Clint GORDY, Plaintiff and Appellant, v. UNITED PACIFIC INSURANCE GROUP, a corporation, Defendant and Respondent.
Plaintiff Clint Gordy brought this action for money allegedly due him under an oral contract which provided, in addition to wages, that he would receive a payment of 1% Of a bid price submitted by his employer, York-Chico.
Johnson, Drake and Piper were prime contractors to construct a conservation center for the State of California. The prime contractors furnished a statutory bond issued by Continental Casualty Company pursuant to the provisions of sections 4200 to 4210 of the Government Code. Hickman Bros., a subcontractor, in turn gave a subcontract to York-Chico which supplied a bond furnished by United Pacific Insurance Company (incorrectly sued herein as United Pacific Insurance Group), defendant herein.
York-Chico became a bankrupt when its subcontract was 80 to 85% Completed and the remainder of its contract was performed by other parties who received payment from defendant. Gordy was paid his wages only by defendant and sues for the percentage payment.
The statutory bond furnished by the prime contractor is both a performance and labor and material bond, and it inures to the benefit of all persons entitled to file claims or their assigns. (Gov.Code, s 4205.)
Oral testimony established that the bond furnished by defendant to York-Chico was required by York-Chico's subcontract. This subcontract was not offered in evidence. This bond reads in part:
‘THE CONDITION OF THIS OBLIGATION IS SUCH THAT,
‘WHEREAS, said Principal on the 19th day of September, 1960, entered into a written subcontract, hereto attached with the said Obligee (Hickman Bros.) for all heating, ventilating and refrigeration work on the Main Building Group, California Conservation Center, Lassen County, California Project. * * *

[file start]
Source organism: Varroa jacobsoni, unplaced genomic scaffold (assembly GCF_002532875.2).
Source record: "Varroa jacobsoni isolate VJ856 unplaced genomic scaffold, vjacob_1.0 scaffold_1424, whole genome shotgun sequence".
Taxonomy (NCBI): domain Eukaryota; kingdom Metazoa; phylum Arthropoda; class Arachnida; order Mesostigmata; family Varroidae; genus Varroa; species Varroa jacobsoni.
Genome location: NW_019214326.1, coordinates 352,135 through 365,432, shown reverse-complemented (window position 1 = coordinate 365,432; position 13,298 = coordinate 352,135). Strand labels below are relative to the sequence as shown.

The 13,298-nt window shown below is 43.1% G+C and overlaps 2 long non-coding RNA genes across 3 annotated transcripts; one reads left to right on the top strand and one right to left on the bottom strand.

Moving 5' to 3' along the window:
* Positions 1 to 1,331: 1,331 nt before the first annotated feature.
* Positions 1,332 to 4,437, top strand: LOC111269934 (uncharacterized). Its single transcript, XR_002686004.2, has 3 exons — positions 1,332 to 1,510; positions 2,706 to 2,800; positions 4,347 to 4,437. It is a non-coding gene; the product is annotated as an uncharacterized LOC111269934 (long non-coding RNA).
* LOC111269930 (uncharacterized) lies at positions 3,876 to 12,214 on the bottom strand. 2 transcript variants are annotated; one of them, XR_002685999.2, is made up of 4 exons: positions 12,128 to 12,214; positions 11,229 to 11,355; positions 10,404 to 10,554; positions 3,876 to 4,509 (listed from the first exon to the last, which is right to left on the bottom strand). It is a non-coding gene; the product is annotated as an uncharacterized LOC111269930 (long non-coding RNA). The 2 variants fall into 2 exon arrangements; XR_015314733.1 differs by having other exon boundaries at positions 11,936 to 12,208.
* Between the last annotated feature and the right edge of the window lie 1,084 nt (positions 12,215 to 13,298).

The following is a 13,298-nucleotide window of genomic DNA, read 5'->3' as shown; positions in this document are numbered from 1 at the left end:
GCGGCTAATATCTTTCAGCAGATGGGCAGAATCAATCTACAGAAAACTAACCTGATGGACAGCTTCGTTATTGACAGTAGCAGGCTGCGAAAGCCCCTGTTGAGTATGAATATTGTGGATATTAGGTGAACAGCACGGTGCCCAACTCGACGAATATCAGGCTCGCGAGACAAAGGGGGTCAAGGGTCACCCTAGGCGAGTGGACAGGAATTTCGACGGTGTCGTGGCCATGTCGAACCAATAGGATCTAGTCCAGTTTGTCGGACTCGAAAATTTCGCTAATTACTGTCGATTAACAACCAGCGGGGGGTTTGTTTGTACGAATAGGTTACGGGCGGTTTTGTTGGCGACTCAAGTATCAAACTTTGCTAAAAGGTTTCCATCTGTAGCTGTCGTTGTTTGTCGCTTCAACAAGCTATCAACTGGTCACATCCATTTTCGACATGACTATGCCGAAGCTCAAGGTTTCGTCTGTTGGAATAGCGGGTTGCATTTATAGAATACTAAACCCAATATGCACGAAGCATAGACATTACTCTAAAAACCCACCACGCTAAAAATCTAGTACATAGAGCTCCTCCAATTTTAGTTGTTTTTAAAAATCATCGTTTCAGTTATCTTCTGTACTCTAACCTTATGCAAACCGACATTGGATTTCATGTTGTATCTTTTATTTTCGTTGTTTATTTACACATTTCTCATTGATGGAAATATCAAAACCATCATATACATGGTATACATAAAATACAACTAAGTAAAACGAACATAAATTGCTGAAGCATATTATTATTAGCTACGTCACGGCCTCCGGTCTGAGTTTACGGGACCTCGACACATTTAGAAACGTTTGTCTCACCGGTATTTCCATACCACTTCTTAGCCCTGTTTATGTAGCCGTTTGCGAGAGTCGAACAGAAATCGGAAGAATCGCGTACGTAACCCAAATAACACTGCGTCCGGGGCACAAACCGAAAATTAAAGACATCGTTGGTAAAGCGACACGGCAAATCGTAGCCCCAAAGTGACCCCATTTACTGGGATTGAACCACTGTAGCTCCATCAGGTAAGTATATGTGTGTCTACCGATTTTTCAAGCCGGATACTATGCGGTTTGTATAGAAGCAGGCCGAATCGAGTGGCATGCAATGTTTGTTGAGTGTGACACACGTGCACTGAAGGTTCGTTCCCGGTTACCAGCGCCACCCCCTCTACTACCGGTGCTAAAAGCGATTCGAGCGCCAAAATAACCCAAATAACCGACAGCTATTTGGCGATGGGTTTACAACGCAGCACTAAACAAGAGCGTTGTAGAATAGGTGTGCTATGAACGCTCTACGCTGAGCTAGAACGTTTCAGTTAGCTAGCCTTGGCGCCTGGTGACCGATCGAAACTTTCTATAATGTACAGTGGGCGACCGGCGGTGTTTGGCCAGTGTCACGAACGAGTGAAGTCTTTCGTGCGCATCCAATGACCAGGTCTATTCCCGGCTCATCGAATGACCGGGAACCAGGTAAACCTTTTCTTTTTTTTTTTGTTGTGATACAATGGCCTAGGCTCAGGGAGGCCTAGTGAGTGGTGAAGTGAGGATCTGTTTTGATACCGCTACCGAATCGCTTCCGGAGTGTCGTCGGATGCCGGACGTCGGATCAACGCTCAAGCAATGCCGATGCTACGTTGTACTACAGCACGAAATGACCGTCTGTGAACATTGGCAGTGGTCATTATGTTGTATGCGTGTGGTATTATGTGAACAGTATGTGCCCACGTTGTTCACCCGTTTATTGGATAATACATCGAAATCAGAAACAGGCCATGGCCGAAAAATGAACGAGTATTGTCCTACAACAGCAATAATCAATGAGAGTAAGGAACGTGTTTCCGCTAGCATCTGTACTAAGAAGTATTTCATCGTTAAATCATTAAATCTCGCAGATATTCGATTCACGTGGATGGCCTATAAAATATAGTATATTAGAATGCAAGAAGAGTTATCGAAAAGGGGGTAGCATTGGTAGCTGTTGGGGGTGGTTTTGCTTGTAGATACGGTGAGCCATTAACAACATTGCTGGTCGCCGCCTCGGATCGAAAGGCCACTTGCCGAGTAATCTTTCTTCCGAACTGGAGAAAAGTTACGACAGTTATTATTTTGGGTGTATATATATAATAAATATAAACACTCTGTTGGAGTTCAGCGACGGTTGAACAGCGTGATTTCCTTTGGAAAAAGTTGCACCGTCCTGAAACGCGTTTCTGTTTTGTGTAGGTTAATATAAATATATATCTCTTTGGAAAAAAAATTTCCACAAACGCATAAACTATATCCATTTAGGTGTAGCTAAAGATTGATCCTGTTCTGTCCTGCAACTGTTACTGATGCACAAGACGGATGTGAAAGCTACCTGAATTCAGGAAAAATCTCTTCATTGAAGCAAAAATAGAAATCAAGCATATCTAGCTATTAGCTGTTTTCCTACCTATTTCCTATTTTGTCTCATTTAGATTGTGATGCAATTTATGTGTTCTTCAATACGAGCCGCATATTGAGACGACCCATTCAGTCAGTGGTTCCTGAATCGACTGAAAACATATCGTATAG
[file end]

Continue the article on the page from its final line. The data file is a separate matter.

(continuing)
‘* * * if the Principal shall well and truly Perform and fulfill within the time specified, all the undertakings, covenants, terms, conditions and agreements of said subcontract, and all modifications that may hereafter be made thereto, notice of which modifications to the surety being hereby waived; And further, if the Principal shall Pay and fully satisfy all obligations for material, equipment, labor, taxes, insurance, and all other things required in the prosecution of the work subcontracted, then this obligation to be void, otherwise to remain in full force and virtue.’ (Emphasis added.)
The court, after a trial without a jury, found: That Gordy in addition to his regular salary was to receive 1% Of York-Chico's bid as additional compensation, which amounted to $4,150 if the job had been completed by York-Chico; that when York-Chico became bankrupt 80 to 85% Of the work had been completed upon which Gordy was to have been paid the 1%; that the prime contractor provided a labor and material bond for the benefit of all laborers and materialmen on the entire Conservation Center job; that Hickman Bros. required York-Chico to furnish a faithful performance bond and such a bond was made by defendant United Pacific Insurance Company; that the bond furnished by York-Chico names Hickman Bros. as the only obligee, does not provide laborers or materialmen employed or contracted by York-Chico a direct right of action on its bond; that Gordy had a direct right of action on the prime contractor's bond, but the York-Chico bond was only for the protection of Hickman Bros. and did not inure to the benefit of Gordy. Judgment was given for defendant United Pacific Insurance Company.
We hold defendant's bond to be both a performance and payment bond for labor and materials furnished and to inure to the benefit of Gordy.
It is axiomatic that when a bond refers to a contract in such terms as to incorporate it within the bond, its construction is determined by viewing both the contract and the bond. (Verdugo Highlands, Inc. v. Security Ins. Co. of New Haven, 240 A.C.A. 563, 567, 49 Cal.Rptr. 736; Roberts v. Security Trust & Savings Bank, 196 Cal. 557, 566, 238 P. 673.) Since the subcontract between Hickman Bros. and York-Chico was not entered into evidence and is not before us, we must interpret only the bond itself.